Written by Lidia Kazakova

If you’re like me, as a researcher working in a lab to answer a particular question, you may have wondered at times: is what I’m doing going to have an impact in the “real world”? Is the data I am spending months, and sometimes years to collect, going to affect society? And how do I go about making that happen? There are times when the disconnect between what you do day-to-day at your lab bench, and what eventually ends up having real-world, wide scale consequences seems too great.

The guests of the recent “Careers in Policy & Government” event hosted by LSCDS have themselves pondered these questions; so much so, that they ended up pursuing careers in science policy. The four speakers, all with diverse research backgrounds and a passion for making a change, had a chance to talk about their experience in making the transition from academia into policy, as well as offer some advice to young scientists.

The first speaker, Stephanie Holbik, is a manager of Operations at the Ontario Brain Institute, though she got her academic start in a very different setting. Having grown up in an isolated community in northwestern Ontario, she loved nature and the peaceful environment, but also had an unrelenting love of learning. Following a summer job in addiction research, she landed a position in Ontario government as a telecommunication policy advisor, thus beginning her journey in science policy. Stephanie’s current role involves a multitude of responsibilities, giving her a chance to experience such diverse areas as risk management, performance measures, event funding, and policies and procedures. When asked what advice she would give to someone starting out in the field, her overarching answer was to follow your passion. “View your career as a river”, she said, “follow your interests and different opportunities, sometimes completely unexpected, will pull you along”.

Mehrdad Hariri, the second guest, grew up in Iran during times of unrest and major social changes. From a young age, his mind was plagued with questions about why these things were happening in his country, and what an individual could do to influence the course of far-reaching government decisions. During his subsequent PhD in Montreal, these questions only grew more urgent, if more focused on science: “How are things that I do in the lab related to the policy that government is making?” he would ask. After some research, Mehrdad realized that there was a significant gap between laboratory research and policy making, prompting him to take matters into his own hands. With the help of his university colleagues and after applying for numerous grants, he organized the first Canadian Science Policy Conference (CSPC), with an impressive 400 attendees. Years later, CSPC has become an annual event, with the most recent one attracting more than 200 speakers and 30 panel sessions, thus providing an organized and previously lacking forum on science policy. And after 9 successful conferences, it shows no signs of slowing down.

Ann Meyer is a manager of Knowledge and Research Exchange at Ontario Institute for Cancer Research (OICR). She currently serves as the Chair of the Promotion and Outreach committee for the Global Organization for Bioinformatics Learning, Education, and Training. Ann began her career with a PhD in Plant Agriculture, where in addition to genetics and molecular biology, she gained the skills necessary to process large amounts of data – a tool that proved instrumental in her current position. As part of the informatics program at OICR, Ann deals with “big data” and converts it into information that physicians can easily use. Since OICR’s focus is on promoting, conducting, and communicating the most up-to-date cancer research, getting this information to doctors in a timely manner is a priority. In addition to bioinformatics, Ann spends a great deal of time on science outreach – organizing events such as high school tours of OICR’s state-of-the-art facilities, and hoping to inspire the next generation of cancer researchers. Her advice is to focus on developing your soft skills in addition to technical knowledge; experiences in addition to research such as volunteering and TAships can prove invaluable in landing as well as excelling in your dream-job.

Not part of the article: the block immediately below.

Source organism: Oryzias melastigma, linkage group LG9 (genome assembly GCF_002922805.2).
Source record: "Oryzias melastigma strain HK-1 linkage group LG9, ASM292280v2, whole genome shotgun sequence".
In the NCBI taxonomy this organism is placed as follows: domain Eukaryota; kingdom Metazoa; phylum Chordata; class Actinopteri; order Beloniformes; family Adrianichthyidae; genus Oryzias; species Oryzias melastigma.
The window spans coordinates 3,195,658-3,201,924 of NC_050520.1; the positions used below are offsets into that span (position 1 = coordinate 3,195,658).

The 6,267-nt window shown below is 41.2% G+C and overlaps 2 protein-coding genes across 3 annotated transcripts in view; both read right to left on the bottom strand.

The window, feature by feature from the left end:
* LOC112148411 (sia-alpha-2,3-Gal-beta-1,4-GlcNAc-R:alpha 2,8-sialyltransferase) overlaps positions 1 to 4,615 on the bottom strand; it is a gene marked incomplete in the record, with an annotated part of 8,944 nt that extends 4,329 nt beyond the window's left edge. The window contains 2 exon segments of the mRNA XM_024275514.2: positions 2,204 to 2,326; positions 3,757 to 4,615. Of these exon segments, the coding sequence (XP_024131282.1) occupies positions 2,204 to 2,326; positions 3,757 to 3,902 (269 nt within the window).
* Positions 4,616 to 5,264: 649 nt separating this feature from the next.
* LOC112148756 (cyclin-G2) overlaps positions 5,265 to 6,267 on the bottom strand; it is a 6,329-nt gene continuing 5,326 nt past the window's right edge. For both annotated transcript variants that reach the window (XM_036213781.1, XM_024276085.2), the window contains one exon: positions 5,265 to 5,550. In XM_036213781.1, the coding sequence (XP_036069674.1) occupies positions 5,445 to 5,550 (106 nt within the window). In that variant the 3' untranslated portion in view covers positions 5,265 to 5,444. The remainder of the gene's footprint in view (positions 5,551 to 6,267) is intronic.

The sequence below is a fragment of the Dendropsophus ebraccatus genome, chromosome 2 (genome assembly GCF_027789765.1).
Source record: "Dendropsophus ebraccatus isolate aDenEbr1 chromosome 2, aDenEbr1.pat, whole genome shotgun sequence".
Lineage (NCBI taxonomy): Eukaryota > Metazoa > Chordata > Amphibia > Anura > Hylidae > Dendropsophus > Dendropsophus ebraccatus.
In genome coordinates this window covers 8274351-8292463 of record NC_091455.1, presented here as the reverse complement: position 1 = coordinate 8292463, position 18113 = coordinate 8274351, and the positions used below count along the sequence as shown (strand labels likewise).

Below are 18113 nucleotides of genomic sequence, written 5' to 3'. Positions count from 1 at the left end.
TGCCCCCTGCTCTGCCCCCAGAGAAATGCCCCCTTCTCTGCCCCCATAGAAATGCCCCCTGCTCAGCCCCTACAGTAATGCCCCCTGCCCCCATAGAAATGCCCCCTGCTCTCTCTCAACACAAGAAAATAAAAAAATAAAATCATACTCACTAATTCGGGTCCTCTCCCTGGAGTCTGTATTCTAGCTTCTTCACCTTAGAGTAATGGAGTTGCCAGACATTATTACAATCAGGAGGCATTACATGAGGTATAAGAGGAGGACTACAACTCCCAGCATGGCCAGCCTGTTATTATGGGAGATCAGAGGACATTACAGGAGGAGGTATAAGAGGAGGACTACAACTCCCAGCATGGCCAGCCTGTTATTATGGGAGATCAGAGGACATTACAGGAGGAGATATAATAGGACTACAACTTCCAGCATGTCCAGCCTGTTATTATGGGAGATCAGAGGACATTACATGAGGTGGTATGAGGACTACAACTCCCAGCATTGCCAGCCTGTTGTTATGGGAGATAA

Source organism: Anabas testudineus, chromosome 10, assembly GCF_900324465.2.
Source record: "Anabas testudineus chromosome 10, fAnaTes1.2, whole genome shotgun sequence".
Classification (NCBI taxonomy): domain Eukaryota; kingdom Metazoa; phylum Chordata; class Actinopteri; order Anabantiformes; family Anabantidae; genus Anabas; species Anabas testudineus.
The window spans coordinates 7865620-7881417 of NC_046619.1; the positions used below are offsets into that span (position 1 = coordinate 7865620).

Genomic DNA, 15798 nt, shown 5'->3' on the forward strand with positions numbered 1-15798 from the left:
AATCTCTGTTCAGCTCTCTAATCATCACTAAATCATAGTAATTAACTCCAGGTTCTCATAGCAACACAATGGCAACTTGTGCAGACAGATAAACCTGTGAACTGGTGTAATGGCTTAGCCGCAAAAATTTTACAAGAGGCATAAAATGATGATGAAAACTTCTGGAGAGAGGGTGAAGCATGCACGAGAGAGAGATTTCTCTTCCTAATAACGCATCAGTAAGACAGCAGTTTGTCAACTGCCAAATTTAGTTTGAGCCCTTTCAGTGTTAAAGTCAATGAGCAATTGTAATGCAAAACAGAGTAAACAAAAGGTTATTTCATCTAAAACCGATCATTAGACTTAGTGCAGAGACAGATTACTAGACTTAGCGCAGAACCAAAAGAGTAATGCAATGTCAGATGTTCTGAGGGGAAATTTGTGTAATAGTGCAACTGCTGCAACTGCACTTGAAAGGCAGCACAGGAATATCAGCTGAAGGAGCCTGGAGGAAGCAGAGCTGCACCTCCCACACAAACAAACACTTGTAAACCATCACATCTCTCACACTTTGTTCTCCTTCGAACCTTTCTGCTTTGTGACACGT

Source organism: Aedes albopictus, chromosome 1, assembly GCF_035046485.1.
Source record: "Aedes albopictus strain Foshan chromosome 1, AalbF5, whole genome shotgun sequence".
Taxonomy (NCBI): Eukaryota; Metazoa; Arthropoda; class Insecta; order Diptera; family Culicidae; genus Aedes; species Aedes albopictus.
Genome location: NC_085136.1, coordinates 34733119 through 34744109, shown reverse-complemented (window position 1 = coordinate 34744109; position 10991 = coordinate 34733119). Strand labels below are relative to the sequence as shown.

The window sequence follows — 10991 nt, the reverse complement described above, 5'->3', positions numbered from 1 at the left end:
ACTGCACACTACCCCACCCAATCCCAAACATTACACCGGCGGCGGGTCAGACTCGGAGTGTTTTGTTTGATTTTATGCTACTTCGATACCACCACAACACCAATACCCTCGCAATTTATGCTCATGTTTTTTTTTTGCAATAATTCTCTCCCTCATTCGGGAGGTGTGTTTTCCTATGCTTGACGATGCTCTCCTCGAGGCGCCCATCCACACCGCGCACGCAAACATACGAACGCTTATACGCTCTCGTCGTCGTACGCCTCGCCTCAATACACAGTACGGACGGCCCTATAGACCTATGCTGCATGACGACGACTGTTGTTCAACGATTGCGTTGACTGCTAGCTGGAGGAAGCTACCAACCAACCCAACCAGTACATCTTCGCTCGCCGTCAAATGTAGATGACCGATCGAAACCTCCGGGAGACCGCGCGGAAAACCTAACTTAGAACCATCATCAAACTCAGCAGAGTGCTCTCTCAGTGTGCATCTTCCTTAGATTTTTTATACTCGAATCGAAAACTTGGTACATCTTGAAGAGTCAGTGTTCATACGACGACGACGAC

The last speaker, Matias Casas-Selves, is also part of OICR, where he serves as a Senior Scientist. Hailing from Montevideo, Uruguay, Matias got his PhD in Molecular Biology from the University of Colorado. Matias’s current role is in the drug discovery program at OICR, where he gets a chance to influence cancer treatment in one of the most direct ways – by contributing to the development of brand new medications. He offered many useful tips to any graduate student looking to start his or her career; a couple that stood out to me were read outside your field (not only is it good for giving a new perspective, but you never know what could stir up creativity in your own work), learn to code (even if a “wet” scientist! Python is the most common language used in biology), and focus on improving your communication skills (your science is only as good as you can communicate it with others).

As shown by the diverse and well-accomplished guests of last week’s seminar, it really is possible to bridge the gap between science research and government policy; all you need is a passion and a place to start. There are ample opportunities for jump-starting your science policy journey, only some of which are listed below:

 

 

Written by LSCDS Exec Member Lidia Kazakova

Lidia is an MSc student in the department of Cell and Systems Biology. She is passionate about science communication and outreach, and is interested in pursuing a career in writing.